Arizona’s safety net for mentally ill people is a flimsy one. The state locks up more people than it hospitalizes and services for people with disorders are under fire.
An AZBigMedia report looked at how the state can improve its mental health services. In 2016, Mental Health America’s annual State of Mental Health Report placed Arizona at the foot of a table for mental health services. The report noted the high incidence of mental illness in the state and low access to mental healthcare.
Mental Health America noted factors like soaring poverty, low high school graduation rates, and elevated levels of toxic chemical release. Poor access to mental healthcare services elevates these issues.
Experts say Arizona needs more mental health professionals to address the lack of resources.
The Treatment Advocacy Center said Arizona failed to provide the number of beds needed to provide adequate treatment for people with mental illness.
AzBigMedia reported 50 beds per 100,000 people is the national standard. In 2016, there were just 4.4 beds per 100,000 people, ranking Arizona 48th nationally in terms of beds per capita.
The article noted a link between states with better access to mental health care and less violent crime, less unemployment, lower rates of child malnutrition and better high school graduation rates.
In contrast, Arizona locks up more people with mental illness than it hospitalizes. The article alluded to a 9.3-1 chance of being incarcerated versus being hospitalized if a person is mentally ill, according to the Treatment Advocacy Center.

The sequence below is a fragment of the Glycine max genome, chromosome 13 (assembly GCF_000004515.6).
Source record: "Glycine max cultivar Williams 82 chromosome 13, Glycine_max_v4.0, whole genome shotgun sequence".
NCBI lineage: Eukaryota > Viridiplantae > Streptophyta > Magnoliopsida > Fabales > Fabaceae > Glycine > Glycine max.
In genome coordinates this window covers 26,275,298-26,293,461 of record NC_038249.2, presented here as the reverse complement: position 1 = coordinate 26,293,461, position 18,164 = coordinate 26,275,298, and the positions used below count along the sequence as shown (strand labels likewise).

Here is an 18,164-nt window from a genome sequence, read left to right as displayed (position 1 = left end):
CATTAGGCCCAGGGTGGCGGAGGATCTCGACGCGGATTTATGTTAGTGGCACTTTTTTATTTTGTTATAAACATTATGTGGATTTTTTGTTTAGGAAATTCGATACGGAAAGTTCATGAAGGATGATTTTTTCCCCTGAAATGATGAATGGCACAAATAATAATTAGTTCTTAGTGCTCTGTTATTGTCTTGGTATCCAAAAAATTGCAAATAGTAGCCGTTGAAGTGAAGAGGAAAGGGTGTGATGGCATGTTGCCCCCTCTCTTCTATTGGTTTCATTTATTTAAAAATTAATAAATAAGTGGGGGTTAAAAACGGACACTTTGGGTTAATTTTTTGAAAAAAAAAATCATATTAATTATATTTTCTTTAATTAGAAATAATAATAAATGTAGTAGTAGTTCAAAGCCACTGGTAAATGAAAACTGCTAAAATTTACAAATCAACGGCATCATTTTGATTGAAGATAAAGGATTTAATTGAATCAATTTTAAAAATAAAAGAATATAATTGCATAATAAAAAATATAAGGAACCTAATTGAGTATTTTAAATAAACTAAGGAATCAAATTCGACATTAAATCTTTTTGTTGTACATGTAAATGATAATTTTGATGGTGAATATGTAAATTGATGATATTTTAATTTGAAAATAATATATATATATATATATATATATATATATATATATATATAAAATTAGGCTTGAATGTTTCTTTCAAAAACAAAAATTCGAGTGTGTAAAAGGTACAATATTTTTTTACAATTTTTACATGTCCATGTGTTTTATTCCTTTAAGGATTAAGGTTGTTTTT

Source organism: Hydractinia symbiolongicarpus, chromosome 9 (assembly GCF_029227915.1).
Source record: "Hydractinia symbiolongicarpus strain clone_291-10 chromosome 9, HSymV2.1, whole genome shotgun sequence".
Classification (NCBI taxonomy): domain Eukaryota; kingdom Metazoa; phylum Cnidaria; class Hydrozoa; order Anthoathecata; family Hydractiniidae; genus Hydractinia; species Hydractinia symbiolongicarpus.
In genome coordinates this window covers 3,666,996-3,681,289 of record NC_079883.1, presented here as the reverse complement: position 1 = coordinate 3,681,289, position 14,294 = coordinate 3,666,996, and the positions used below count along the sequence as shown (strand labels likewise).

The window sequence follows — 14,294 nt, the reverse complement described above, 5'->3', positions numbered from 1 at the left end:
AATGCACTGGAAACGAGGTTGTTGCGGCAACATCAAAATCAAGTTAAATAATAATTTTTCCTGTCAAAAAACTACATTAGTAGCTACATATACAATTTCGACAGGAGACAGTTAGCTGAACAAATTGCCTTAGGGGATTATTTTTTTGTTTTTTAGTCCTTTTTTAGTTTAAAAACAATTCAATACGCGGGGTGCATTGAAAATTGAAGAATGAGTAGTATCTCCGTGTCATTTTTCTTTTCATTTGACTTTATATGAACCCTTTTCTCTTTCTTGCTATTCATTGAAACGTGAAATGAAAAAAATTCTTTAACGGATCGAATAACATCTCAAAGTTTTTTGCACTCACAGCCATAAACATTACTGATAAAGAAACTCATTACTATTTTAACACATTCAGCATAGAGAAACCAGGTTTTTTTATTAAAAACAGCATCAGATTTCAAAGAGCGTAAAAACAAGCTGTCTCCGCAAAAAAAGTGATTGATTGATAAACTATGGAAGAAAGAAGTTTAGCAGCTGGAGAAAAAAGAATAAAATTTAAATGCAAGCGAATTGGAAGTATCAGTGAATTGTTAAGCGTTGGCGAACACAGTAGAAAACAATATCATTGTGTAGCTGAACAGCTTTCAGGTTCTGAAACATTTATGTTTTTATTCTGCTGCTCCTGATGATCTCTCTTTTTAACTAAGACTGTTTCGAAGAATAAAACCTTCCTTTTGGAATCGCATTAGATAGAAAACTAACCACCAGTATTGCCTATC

When experts discuss the dramatic problems Arizona faces in dealing with its mental health crisis, a theme that reoccurs throughout the conversation is the increasing need for mental healthcare specialists.
Mental Health America’s report highlighted a particular issue with young people who suffer from mental health problems.
Arizona ranked 32nd in the nation for mental healthcare for adults and 47th for mental healthcare for young people. The report noted a lack of specialists able to treat infants, children and young adults.
Young people’s access to mental healthcare was significantly worse than that of adults according to the report.
The finding is alarming because more young people are coming up through the criminal justice system. People with untreated and undiagnosed mental health problems are more likely to end up breaking the law.
While many studies disprove an automatic link between mental health and crime, people who suffer from conditions like schizophrenia and bipolar disorders are more likely to offend if these conditions go untreated. If you or a family member is facing Arizona criminal court proceedings and suffer from mental illness, place contact the Garcia Law Firm at (602) 340-1999.